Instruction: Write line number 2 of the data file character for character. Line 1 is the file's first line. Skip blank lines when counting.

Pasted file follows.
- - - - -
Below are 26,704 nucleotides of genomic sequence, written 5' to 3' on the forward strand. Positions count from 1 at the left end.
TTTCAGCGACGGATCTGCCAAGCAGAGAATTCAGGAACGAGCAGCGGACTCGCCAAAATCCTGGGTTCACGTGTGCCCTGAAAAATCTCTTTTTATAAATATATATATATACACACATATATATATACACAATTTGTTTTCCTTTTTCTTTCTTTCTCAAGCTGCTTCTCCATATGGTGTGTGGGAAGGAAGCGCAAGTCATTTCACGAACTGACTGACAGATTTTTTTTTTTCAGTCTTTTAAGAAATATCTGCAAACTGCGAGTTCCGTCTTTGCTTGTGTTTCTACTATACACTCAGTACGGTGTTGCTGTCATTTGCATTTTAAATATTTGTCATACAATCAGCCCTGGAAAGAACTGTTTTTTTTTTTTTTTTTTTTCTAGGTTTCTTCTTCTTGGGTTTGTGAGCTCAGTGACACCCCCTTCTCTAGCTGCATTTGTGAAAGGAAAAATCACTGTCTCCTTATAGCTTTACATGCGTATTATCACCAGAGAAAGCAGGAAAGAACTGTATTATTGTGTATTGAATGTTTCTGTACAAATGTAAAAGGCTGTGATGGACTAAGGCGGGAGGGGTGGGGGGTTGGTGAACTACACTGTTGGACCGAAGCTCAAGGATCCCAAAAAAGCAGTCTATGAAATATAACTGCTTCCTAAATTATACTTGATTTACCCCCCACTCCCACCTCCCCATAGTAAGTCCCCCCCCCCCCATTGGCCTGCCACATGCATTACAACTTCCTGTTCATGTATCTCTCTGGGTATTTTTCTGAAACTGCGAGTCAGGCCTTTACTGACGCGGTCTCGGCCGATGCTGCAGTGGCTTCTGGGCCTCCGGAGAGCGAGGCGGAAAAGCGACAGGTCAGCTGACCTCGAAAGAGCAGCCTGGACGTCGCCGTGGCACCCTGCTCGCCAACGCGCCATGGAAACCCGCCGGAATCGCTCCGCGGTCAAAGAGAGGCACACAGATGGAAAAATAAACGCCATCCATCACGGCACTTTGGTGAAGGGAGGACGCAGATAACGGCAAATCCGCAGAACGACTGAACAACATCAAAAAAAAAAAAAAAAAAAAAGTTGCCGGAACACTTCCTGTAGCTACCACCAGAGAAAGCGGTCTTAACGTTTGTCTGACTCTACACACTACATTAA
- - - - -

TTTCAGCGACGGATCTGCCAAGCAGAGAATTCAGGAACGAGCAGCGGACTCGCCAAAATCCTGGGTTCACGTGTGCCCTGAAAAATCTCTTTTTATAAATATATATATATACACACATATATATATACACAATTTGTTTTCCTTTTTCTTTCTTTCTCAAGCTGCTTCTCCATATGGTGTGTGGGAAGGAAGCGCAAGTCATTTCACGAACTGACTGACAGATTTTTTTTTTTCAGTCTTTTAAGAAATATCTGCAAACTGCGAGTTCCGTCTTTGCTTGTGTTTCTACTATACACTCAGTACGGTGTTGCTGTCATTTGCATTTTAAATATTTGTCATACAATCAGCCCTGGAAAGAACTGTTTTTTTTTTTTTTTTTTTTCTAGGTTTCTTCTTCTTGGGTTTGTGAGCTCAGTGACACCCCCTTCTCTAGCTGCATTTGTGAAAGGAAAAATCACTGTCTCCTTATAGCTTTACATGCGTATTATCACCAGAGAAAGCAGGAAAGAACTGTATTATTGTGTATTGAATGTTTCTGTACAAATGTAAAAGGCTGTGATGGACTAAGGCGGGAGGGGTGGGGGGTTGGTGAACTACACTGTTGGACCGAAGCTCAAGGATCCCAAAAAAGCAGTCTATGAAATATAACTGCTTCCTAAATTATACTTGATTTACCCCCCACTCCCACCTCCCCATAGTAAGTCCCCCCCCCCCCATTGGCCTGCCACATGCATTACAACTTCCTGTTCATGTATCTCTCTGGGTATTTTTCTGAAACTGCGAGTCAGGCCTTTACTGACGCGGTCTCGGCCGATGCTGCAGTGGCTTCTGGGCCTCCGGAGAGCGAGGCGGAAAAGCGACAGGTCAGCTGACCTCGAAAGAGCAGCCTGGACGTCGCCGTGGCACCCTGCTCGCCAACGCGCCATGGAAACCCGCCGGAATCGCTCCGCGGTCAAAGAGAGGCACACAGATGGAAAAATAAACGCCATCCATCACGGCACTTTGGTGAAGGGAGGACGCAGATAACGGCAAATCCGCAGAACGACTGAACAACATCAAAAAAAAAAAAAAAAAAAAAGTTGCCGGAACACTTCCTGTAGCTACCACCAGAGAAAGCGGTCTTAACGTTTGTCTGACTCTACACACTACATTAA